So in case you don’t get a kick out of today’s column, especially by the end, then please take comfort in the fact that Aunt Pythia got a huge kick out of writing this stuff. It was really a pleasure, thanks. Oh, and please
think of something to ask Aunt Pythia at the bottom of the page!
I’m a math undergrad at a large state school working on the side as a tutor at my university’s campus learning center. There are 2 flavors of tutoring that I do: “drop-in” tutoring (which is essentially an emergency room for lower division math students doing homework) and “group” tutoring (which is a course-specific, supplemental problem solving session). I don’t care much for the “drop-in” part, but I really, really love the group tutoring, mostly because I have control over how to run the class.
Every week I TeX up a nice little sheet of practice problems for my kids and they get to come up to the board one-by-one to work on them while I sit on their shoulder being a snarky, spiritual math-guide. I’m very passionate about involving the kids directly and consider it my moral duty as a math tutor to create an environment where that can happen. However about half of the students dropped after hearing that they would be required to directly participate. The ones who stayed though have stuck it out like champs and they’ve all reported an improvement in their course grade as a result of doing the extra problems.
But here’s the problem: my supervisor keeps criticizing the low attendance (which is about 50% of the average group size) and either wants me to change my style of teaching or give me fewer group hours next quarter (which means more icky drop-in hours) if I keep things the same.
What should I do? I asked my students if I should change things up and (surprisingly) they all emphatically said “no,” adding that despite being initially intimidated they were able to overcome their confusion more quickly by being put on the spot and having the instant feedback from myself and the rest of the class (it was a touching moment).
On the other hand, I can understand where my supervisor is coming from because the learning center gets funded based on how many students are using its services, and tutors who solve more example problems at the board for free get more students. Am I too low on the food-chain to be this principled about how to run a supplementary problem solving session for a single lower division math class? Working out problems at the board has always been the most effective way for me to learn math. But maybe it’s not for everyone?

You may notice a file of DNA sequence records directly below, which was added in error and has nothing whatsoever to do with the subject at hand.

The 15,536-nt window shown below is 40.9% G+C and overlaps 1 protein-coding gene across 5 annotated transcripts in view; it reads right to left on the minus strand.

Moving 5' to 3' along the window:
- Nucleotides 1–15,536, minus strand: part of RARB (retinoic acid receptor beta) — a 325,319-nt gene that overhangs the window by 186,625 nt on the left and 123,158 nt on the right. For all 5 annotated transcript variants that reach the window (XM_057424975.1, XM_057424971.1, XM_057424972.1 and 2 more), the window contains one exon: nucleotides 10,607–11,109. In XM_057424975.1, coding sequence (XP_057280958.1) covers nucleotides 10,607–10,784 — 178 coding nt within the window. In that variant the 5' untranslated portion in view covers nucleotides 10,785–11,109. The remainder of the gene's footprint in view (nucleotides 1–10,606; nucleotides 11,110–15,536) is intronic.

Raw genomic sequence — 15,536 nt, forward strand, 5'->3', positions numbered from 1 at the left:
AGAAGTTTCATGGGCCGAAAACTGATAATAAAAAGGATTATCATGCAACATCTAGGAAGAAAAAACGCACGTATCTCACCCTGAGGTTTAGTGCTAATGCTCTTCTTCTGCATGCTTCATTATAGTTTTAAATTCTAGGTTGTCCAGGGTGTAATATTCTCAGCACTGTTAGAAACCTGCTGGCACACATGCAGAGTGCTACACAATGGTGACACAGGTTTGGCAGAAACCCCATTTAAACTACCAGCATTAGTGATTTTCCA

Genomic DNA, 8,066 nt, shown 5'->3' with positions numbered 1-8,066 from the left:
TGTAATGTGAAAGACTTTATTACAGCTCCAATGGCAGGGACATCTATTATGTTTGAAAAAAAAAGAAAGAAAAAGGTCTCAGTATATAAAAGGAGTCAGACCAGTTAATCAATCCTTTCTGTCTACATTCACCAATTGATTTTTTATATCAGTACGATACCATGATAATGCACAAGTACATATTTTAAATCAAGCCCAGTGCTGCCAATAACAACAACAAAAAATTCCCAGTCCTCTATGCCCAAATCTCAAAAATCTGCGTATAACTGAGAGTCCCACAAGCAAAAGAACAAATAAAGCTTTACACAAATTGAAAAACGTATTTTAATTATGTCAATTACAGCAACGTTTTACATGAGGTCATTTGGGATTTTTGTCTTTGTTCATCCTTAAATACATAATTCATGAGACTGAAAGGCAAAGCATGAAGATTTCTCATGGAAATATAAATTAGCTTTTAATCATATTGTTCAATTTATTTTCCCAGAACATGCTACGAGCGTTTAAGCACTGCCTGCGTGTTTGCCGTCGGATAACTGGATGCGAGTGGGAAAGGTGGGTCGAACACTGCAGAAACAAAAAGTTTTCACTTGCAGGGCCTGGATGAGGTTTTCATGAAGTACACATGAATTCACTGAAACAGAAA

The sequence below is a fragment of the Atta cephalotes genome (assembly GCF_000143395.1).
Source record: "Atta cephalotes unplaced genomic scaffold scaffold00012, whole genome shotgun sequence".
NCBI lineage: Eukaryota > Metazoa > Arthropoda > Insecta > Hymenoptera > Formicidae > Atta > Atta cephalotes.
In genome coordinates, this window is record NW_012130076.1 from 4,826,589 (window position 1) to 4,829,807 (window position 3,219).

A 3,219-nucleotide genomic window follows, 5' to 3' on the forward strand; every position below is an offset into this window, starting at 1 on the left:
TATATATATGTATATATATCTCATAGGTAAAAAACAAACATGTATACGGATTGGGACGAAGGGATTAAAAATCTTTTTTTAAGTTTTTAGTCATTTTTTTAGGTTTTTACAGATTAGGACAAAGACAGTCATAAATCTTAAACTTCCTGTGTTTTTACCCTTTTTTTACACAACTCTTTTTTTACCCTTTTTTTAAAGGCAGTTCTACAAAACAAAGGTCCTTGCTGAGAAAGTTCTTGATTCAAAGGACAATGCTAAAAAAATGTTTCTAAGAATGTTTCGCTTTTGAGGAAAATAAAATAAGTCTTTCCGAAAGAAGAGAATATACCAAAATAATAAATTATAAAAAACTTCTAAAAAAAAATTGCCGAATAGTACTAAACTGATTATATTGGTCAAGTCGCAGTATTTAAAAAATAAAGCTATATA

Won’t Oppose Modifying my Perspective
It’s definitely not for everyone. But on the other hand, it is very effective for the students that have chosen to stay with your class, and I think you should be proud of the work you’re doing with them.
In terms of advice, I think it depends on your situation. If you’re not desperate for this job, you can just tell your supervisor that this is how you work, and the results for your students will be excellent, and you will refuse more drop-in hours, and that you will quit if you are not appreciated for your efforts.
If you are desperate for this job, then you probably want to find a compromise. Maybe it can be something like, for the first half (or more) of the hour you will not do the work for them but in the last part you will answer questions. That way people will be coaxed into thinking for themselves but they will know they have the option to be lazy.
Good luck, and thank you for being such a devoted math teacher!
Dear Aunt Pythia
In online discussions – and in real life – what is the best response to someone who calls me or infers something inappropriate about me?
On blogs it can be easy to spot the offenses, though in general I find it aggravating how humor cloaks a lot of sexist and generally demeaning comments in life.
I tend to be the kind of person to let bygones be bygones, and chalk it up as a sign of victory in the preceding debate; however, I am uncertain. Does my continuing to talk (obviously not right after the blow up) to that person somehow justify or encourage their methods?
I hate to leave these conversation spaces altogether (sometimes they are good dorky fun) but I noticed that though I keep my cool with the aggressors, residual bits of negativity stick in my mind and sometimes ooze into my other interactions. I appreciated your niece’s advice that “it’s not about me” but sometimes I wonder if by being present and vocal I am making it about me.
One more bit of color, the last straw attack was a sexually offensive name. And though several comments, some coming to my defense, were deleted from the thread the comment attacking me stayed up. When I complained to a friend about the incident, he suggested (jokingly, of course) that I enjoyed being called nasty names.
In public? On a blog some of my colleagues read? Exactly what is it with men? Sorry that’s a larger, near rhetorical question. Thanks.
No Offense To All’s Cool Until Negates Truth
First of all, it’s not about you, and any guy who calls you a cunt because you don’t agree with them has problems.